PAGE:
-To put everything in perspective: The week I started, our five automated newsletters were driving 14,000 clicks a week. We’ve grown from those five newsletters to a dozen core newsletters, plus another 10 automated newsletters (like this) and original newsletters in four other countries on four different continents. Pretty good!

-When I started, we had fewer than 20,000 subscriptions across our newsletters. Now, we’ve got more than 2 million subscriptions across our lists. (And we’ve got plenty of room to grow!)

-The team’s grown from me to a team of four in New York, plus another half dozen BuzzFeeders around the world who pitch in to write newsletters in three different languages every week.

-Our newsletters used to be automated, and almost unreadable on your phone. Now every newsletter is written by a human, and they’re all responsively designed.

How’d we achieve all this? By testing out lots of weird ideas (This Week In Cats, anyone?) and spending a lot of time looking at the data and trying to figure out where it was pointing us. By being super clear in our mission: to send newsletters that were always useful and delightful. And by seeking out great people who could bring the ideas, energy, and work to take newsletters to amazing places.

Thanks to everyone who’s been a part of growing newsletters into such an tremendous program at BuzzFeed. Here’s to what we’ve accomplished — and to everything we’ll learn between now and our billionth click. (Hey, we’re 10% of the way there already!)

Thanks, Ken.

Everything I learned about listening, I learned from Ken Beatrice.

I know that name probably doesn’t ring a bell for you. I grew up in the D.C. suburbs, and in my house, we didn’t listen to rock or pop or any kind of music on the radio — just sports talk. And that meant that I listened to a LOT of Ken Beatrice, a local sports talk legend, almost every night as I was finishing up my homework. He had this huge Boston accent, and before bringing on a caller, he’d always say, “You’re next!” In that accent of his, it came out more like “YAW NEXT!”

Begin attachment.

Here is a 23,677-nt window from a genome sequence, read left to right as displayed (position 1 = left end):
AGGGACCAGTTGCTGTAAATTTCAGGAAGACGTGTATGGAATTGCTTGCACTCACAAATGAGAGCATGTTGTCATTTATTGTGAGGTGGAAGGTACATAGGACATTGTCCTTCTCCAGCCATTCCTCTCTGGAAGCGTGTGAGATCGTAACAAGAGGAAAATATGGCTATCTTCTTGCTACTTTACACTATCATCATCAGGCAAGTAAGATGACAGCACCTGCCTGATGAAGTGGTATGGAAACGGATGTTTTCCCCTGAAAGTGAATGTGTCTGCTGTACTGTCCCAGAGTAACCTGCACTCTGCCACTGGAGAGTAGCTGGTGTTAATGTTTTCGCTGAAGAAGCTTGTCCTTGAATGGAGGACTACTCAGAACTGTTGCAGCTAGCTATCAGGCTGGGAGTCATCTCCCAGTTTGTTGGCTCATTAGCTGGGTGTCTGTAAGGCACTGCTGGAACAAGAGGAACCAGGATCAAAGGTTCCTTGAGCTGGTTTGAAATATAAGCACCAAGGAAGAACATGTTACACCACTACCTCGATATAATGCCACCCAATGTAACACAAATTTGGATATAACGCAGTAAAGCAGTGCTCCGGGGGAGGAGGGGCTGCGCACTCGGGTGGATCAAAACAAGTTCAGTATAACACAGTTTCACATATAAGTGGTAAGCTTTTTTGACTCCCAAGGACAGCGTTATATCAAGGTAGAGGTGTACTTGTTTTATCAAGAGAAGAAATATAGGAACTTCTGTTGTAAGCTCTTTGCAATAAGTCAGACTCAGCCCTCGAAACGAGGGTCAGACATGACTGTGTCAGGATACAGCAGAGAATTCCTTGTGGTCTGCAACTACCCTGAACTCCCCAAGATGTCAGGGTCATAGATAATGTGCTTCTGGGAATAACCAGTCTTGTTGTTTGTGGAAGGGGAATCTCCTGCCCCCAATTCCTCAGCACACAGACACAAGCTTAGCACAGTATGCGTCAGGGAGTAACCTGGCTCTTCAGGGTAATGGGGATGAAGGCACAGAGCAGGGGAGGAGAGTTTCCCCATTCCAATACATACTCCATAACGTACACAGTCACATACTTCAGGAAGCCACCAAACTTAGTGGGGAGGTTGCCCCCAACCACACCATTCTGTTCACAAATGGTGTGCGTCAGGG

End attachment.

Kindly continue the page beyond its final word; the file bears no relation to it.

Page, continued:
Beatrice died this week — he was 72 — and I’ve read some wonderful stories about him from colleagues and listeners. Many are about that distinctive voice, or his showmanship on the air. Those stories got me thinking about why I loved his show so much in the first place.

What I remember most — besides the accent, of course — was the way he carried himself on air. Things are different now on talk radio: There’s a lot of yelling, and a lot of big opinions. It wasn’t like that on Beatrice’s show. He did something different.

He actually listened.

Right after the YAW NEXT!, he’d tee up the next caller, and…. let the caller talk! If you had a big rant about the Redskins, he’d give you airtime to vent. If you had a few questions, he’d let you ask them. And if you were really crossing a line, he’d tell you — and sometimes talk over you — but rarely cut you off entirely. It was unlike anything I’d ever heard on the radio. Callers knew Beatrice would be (mostly) patient with them, and fair in his responses. I remember calls that made me uncomfortable — and I’m sure Beatrice felt the same way, sometimes — but as a listener, I knew he’d treat every caller with a certain respect. (FWIW, most of those uncomfortable calls came from Dallas Cowboys fans.) I think back now and remember his show as a space where you could hear opinions that wouldn’t get the time of day on any other show.

A few years ago, he did an interview about his old show, and here I’ll cite a transcription from Dan Steinberg at the Washington Post:

“You know, what gets me is, some shows are based on being nasty to callers,” he said a few moments later. “That’s like if I invite you to my house for dinner. You show up with a bottle of wine under your arm, and I slam the door in your face. Next time I invite you to dinner, are you going to come? You’re certainly not going to bring any wine. And that’s all. Everybody deserves dignity and respect.”

Dignity, respect, and a few minutes to give people a chance to share their voices. I’m glad I got the chance to listen in.